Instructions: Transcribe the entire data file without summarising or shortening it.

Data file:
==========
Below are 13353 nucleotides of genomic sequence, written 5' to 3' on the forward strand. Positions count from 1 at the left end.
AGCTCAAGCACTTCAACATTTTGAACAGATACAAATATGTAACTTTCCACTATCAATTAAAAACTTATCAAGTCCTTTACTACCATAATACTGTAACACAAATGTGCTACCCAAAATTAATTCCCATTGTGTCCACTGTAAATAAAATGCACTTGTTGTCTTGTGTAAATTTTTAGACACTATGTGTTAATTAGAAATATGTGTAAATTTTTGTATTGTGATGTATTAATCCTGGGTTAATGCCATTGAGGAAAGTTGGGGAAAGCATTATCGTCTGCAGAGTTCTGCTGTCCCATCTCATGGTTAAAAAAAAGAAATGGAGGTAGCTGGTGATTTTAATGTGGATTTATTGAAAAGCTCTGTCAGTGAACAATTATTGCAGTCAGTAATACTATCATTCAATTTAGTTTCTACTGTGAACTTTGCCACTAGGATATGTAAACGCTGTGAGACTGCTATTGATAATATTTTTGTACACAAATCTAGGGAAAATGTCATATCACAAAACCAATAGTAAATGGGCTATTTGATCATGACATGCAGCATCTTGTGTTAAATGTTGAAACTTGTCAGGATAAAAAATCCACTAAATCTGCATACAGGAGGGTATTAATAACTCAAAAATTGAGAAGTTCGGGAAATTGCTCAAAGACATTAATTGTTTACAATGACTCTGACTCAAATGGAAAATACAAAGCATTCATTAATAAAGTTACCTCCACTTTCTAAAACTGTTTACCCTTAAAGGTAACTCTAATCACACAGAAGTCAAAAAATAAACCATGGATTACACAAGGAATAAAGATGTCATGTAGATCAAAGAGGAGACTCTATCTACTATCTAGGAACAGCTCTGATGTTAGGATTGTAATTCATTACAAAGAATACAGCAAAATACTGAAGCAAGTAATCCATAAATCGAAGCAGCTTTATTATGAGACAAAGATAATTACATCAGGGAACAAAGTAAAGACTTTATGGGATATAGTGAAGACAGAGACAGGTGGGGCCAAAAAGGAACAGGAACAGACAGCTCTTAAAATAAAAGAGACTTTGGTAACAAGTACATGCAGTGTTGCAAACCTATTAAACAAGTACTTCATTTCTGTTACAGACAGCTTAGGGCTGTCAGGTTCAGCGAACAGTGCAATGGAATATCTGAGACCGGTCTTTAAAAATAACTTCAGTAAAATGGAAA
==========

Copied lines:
Below are 13353 nucleotides of genomic sequence, written 5' to 3' on the forward strand. Positions count from 1 at the left end.
AGCTCAAGCACTTCAACATTTTGAACAGATACAAATATGTAACTTTCCACTATCAATTAAAAACTTATCAAGTCCTTTACTACCATAATACTGTAACACAAATGTGCTACCCAAAATTAATTCCCATTGTGTCCACTGTAAATAAAATGCACTTGTTGTCTTGTGTAAATTTTTAGACACTATGTGTTAATTAGAAATATGTGTAAATTTTTGTATTGTGATGTATTAATCCTGGGTTAATGCCATTGAGGAAAGTTGGGGAAAGCATTATCGTCTGCAGAGTTCTGCTGTCCCATCTCATGGTTAAAAAAAAGAAATGGAGGTAGCTGGTGATTTTAATGTGGATTTATTGAAAAGCTCTGTCAGTGAACAATTATTGCAGTCAGTAATACTATCATTCAATTTAGTTTCTACTGTGAACTTTGCCACTAGGATATGTAAACGCTGTGAGACTGCTATTGATAATATTTTTGTACACAAATCTAGGGAAAATGTCATATCACAAAACCAATAGTAAATGGGCTATTTGATCATGACATGCAGCATCTTGTGTTAAATGTTGAAACTTGTCAGGATAAAAAATCCACTAAATCTGCATACAGGAGGGTATTAATAACTCAAAAATTGAGAAGTTCGGGAAATTGCTCAAAGACATTAATTGTTTACAATGACTCTGACTCAAATGGAAAATACAAAGCATTCATTAATAAAGTTACCTCCACTTTCTAAAACTGTTTACCCTTAAAGGTAACTCTAATCACACAGAAGTCAAAAAATAAACCATGGATTACACAAGGAATAAAGATGTCATGTAGATCAAAGAGGAGACTCTATCTACTATCTAGGAACAGCTCTGATGTTAGGATTGTAATTCATTACAAAGAATACAGCAAAATACTGAAGCAAGTAATCCATAAATCGAAGCAGCTTTATTATGAGACAAAGATAATTACATCAGGGAACAAAGTAAAGACTTTATGGGATATAGTGAAGACAGAGACAGGTGGGGCCAAAAAGGAACAGGAACAGACAGCTCTTAAAATAAAAGAGACTTTGGTAACAAGTACATGCAGTGTTGCAAACCTATTAAACAAGTACTTCATTTCTGTTACAGACAGCTTAGGGCTGTCAGGTTCAGCGAACAGTGCAATGGAATATCTGAGACCGGTCTTTAAAAATAACTTCAGTAAAATGGAAA